Only a few days to go: We’re raising £25,000 to keep TheyWorkForYou running and make sure people across the UK can hold their elected representatives to account.Donate to our crowdfunder
No, I am sorry, I shall make my speech. The hon. Gentleman has had his time.
It is striking that right hon. and hon. Members who contributed to the debate were overwhelmingly positive. They wanted the agreement to succeed. They were not interested in playing some ridiculous, destructive blame game. We can agree thus far. However, we must consider what we should do now that decommissioning has not begun, and what the Ulster Unionists should do in its absence. Most Ulster Unionists are running on empty because of the disappointing lack of progress. Consequently, the Executive is close to collapse, in a matter not of weeks but, tragically, of days. What is the right course of action?
There are no easy options for anyone. Some are marginally less disagreeable than others. Several hon. Members who contributed to today's debate suggested that the Government are motivated simply by a desire to head off a Unionist veto or to deal with Unionist blackmail, and that our actions are determined by a metaphorical Unionist gun, which is pointing at our heads. That is not true. We face a complicated, real-life political predicament, and we must deal with it. People have genuine attitudes and prejudices; they have become genuinely exhausted and despair of the situation. We must face that reality and work out a response to it that preserves our achievements, saves what has been created and ensures the endurance of the possibility that the institutions and the very important Executive will flourish permanently. I am firmly set on that course, not on some short-term manoeuvre or tactics that will simply tide us over the next day or two.
We are not considering any individual. We are not trying to save the skin of the right hon. Member for Upper Bann (Mr. Trimble), although his skin is pretty valuable, and worth saving if we can. I believe that because he has shown admirable leadership of his party; because we would never have formed the Executive and set up the institutions without him; because he has a great deal of leadership left in him; and because, if he relinquished the leadership of the Ulster Unionist party, I would fear for the consequences for Northern Ireland, given his likely replacement.
We are not considering going back to the bad old days of Stormont, and government by one side of the community. We shall not do that now, later or at any time. Under no circumstances or terms will we entertain for one moment a reversion to that form of government in Northern Ireland.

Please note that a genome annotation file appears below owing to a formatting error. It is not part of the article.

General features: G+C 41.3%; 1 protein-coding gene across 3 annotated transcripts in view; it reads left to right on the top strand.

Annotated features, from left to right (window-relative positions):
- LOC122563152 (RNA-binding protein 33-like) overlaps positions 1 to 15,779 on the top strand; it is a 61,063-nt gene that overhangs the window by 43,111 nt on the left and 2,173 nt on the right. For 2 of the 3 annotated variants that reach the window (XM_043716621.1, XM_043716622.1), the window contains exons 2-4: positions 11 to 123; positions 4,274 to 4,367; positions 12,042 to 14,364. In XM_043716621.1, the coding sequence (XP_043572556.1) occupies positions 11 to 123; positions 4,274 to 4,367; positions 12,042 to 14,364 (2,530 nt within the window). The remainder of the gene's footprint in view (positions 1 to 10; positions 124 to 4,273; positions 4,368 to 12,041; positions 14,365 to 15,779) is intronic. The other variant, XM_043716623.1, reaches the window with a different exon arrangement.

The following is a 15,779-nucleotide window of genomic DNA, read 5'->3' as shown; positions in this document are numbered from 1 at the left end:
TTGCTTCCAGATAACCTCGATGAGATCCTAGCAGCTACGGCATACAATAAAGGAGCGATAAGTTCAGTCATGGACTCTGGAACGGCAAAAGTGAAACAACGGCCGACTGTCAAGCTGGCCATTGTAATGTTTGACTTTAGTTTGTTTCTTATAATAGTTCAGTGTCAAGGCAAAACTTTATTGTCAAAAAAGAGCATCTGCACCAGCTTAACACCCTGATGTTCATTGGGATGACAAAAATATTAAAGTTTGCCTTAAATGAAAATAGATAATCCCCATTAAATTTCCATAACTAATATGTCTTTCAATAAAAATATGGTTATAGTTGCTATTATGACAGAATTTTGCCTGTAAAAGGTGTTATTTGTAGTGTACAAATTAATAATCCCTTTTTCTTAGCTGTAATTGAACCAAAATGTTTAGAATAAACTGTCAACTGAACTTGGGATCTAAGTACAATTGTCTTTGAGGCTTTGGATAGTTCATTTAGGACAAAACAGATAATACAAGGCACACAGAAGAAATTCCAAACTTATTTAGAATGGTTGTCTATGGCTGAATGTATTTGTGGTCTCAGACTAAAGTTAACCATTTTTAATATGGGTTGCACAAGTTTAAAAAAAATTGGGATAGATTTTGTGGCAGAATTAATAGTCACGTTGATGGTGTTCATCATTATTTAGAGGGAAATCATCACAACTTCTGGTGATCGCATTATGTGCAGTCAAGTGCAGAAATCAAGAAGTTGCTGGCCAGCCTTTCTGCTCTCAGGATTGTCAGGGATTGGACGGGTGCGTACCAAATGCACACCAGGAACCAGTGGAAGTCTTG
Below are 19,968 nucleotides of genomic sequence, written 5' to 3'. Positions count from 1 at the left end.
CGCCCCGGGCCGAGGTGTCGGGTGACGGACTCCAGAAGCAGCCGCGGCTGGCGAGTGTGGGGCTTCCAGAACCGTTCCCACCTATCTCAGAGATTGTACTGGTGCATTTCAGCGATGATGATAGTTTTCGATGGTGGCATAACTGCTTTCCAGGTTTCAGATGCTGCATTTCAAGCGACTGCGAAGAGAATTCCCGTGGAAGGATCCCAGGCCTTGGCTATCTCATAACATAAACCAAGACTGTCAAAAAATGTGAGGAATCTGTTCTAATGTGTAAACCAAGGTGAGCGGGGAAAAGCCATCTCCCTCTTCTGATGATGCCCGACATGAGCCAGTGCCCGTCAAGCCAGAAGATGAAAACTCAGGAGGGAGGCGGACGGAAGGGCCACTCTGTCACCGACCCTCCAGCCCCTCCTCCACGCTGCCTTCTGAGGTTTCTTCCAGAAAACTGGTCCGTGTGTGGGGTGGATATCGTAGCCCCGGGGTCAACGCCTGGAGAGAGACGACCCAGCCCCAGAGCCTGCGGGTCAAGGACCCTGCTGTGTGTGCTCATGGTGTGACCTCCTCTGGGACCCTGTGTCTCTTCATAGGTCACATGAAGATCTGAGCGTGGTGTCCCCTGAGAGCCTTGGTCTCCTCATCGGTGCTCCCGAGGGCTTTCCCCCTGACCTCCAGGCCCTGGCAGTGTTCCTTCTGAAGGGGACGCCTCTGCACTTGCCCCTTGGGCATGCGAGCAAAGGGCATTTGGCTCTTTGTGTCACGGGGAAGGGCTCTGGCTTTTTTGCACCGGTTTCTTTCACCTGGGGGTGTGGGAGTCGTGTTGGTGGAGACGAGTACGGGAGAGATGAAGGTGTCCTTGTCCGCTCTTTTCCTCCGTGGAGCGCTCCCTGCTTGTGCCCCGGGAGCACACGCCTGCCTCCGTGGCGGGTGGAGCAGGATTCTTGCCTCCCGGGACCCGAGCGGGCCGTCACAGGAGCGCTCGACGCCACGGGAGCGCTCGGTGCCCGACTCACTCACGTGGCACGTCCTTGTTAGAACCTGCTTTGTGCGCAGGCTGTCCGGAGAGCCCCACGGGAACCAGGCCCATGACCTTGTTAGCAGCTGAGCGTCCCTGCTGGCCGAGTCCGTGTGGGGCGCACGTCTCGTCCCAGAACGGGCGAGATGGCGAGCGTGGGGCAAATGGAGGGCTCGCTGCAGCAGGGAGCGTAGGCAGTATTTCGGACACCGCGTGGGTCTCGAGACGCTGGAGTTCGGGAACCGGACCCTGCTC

I appeal to some of my right hon. and hon. Friends, to whatever extent they found the attitudes of some Ulster Unionist Members who contributed to the debate lacking, not to take a similarly one-sided view in their analysis of the situation in Northern Ireland. The new institutions in Northern Ireland cannot function with the support and confidence of one tradition alone. The new Executive needs two legs to walk on. At the moment, one leg is badly disabled and out of action. I do not think that the Unionist leg is out of action permanently, but it is dragging its foot slightly lamely as a result of a collapse in confidence following Unionist disappointment over the lack of decommissioning since the Executive was set up. I regret that and wish things were different. If I were a doctor with a miracle remedy at my disposal, I would apply it to that Unionist leg and hope for an immediate or overnight cure, but I am afraid that one is not available to me.
There is still a chance that we can repair what has gone wrong before the weekend, which I entirely accept is the next watershed that we face. I appeal to the right hon. Member for Upper Bann not to despair and not to turn off, but to remain open to new ideas and new proposals that might yet be canvassed in the coming days and to keep the channels open. We will need all his strength and energy during the review if we are to succeed in resurrecting the Executive and the institutions, should it prove painfully necessary to implement the Bill before the weekend.
I say to my hon. Friends from the Social Democratic and Labour party that I understand only too well why they feel that the option of suspension—putting the Executive and the other institutions on hold—is so very painful. The nationalist people whom they represent in Northern Ireland have been shut out of government for so long through no fault of their own, so it is deeply disappointing—almost too much to bear—to have staked their claim in the ground of the new Executive only to have it so cruelly removed after only eight weeks. I fully understand and deeply sympathise. If I could do anything to avoid that, I would do it. If there is anything that the Government, together with the Irish Government, can do before the end of the week to avoid that, we shall do it.
I understand why the prospect of returning to direct rule is so unattractive and so disagreeable, but, although this may be unfair, perhaps it is all right for the SDLP to indulge itself somewhat by not facing up to the harsh and unpalatable reality of what we have to do. For others, I am afraid that there is no alternative to the heavy lifting that we have to undertake and no alternative to putting the institutions on hold to create a pause to give us time—a breathing space—so that we can work hard with it and with others to resurrect that which we hold so dear.